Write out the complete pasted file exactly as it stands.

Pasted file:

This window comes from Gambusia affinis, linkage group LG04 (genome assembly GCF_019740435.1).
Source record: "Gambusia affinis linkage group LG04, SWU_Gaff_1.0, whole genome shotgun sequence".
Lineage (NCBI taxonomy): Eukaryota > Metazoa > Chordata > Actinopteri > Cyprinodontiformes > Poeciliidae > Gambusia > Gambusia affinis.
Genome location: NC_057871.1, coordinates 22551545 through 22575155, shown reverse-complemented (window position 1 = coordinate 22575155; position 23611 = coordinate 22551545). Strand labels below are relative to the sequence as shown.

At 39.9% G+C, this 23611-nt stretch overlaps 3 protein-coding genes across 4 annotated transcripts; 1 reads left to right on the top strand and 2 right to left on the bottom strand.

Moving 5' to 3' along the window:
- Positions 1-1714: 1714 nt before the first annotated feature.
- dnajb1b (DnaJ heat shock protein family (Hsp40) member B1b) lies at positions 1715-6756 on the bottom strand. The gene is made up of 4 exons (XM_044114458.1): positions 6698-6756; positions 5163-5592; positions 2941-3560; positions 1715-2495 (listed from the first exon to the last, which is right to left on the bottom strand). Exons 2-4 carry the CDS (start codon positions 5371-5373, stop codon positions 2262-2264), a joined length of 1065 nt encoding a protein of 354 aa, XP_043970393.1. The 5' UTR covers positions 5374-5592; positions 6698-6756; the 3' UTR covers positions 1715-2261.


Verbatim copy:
This window comes from Gambusia affinis, linkage group LG04 (genome assembly GCF_019740435.1).
Source record: "Gambusia affinis linkage group LG04, SWU_Gaff_1.0, whole genome shotgun sequence".
Lineage (NCBI taxonomy): Eukaryota > Metazoa > Chordata > Actinopteri > Cyprinodontiformes > Poeciliidae > Gambusia > Gambusia affinis.
Genome location: NC_057871.1, coordinates 22551545 through 22575155, shown reverse-complemented (window position 1 = coordinate 22575155; position 23611 = coordinate 22551545). Strand labels below are relative to the sequence as shown.

At 39.9% G+C, this 23611-nt stretch overlaps 3 protein-coding genes across 4 annotated transcripts; 1 reads left to right on the top strand and 2 right to left on the bottom strand.

Moving 5' to 3' along the window:
- Positions 1-1714: 1714 nt before the first annotated feature.
- dnajb1b (DnaJ heat shock protein family (Hsp40) member B1b) lies at positions 1715-6756 on the bottom strand. The gene is made up of 4 exons (XM_044114458.1): positions 6698-6756; positions 5163-5592; positions 2941-3560; positions 1715-2495 (listed from the first exon to the last, which is right to left on the bottom strand). Exons 2-4 carry the CDS (start codon positions 5371-5373, stop codon positions 2262-2264), a joined length of 1065 nt encoding a protein of 354 aa, XP_043970393.1. The 5' UTR covers positions 5374-5592; positions 6698-6756; the 3' UTR covers positions 1715-2261.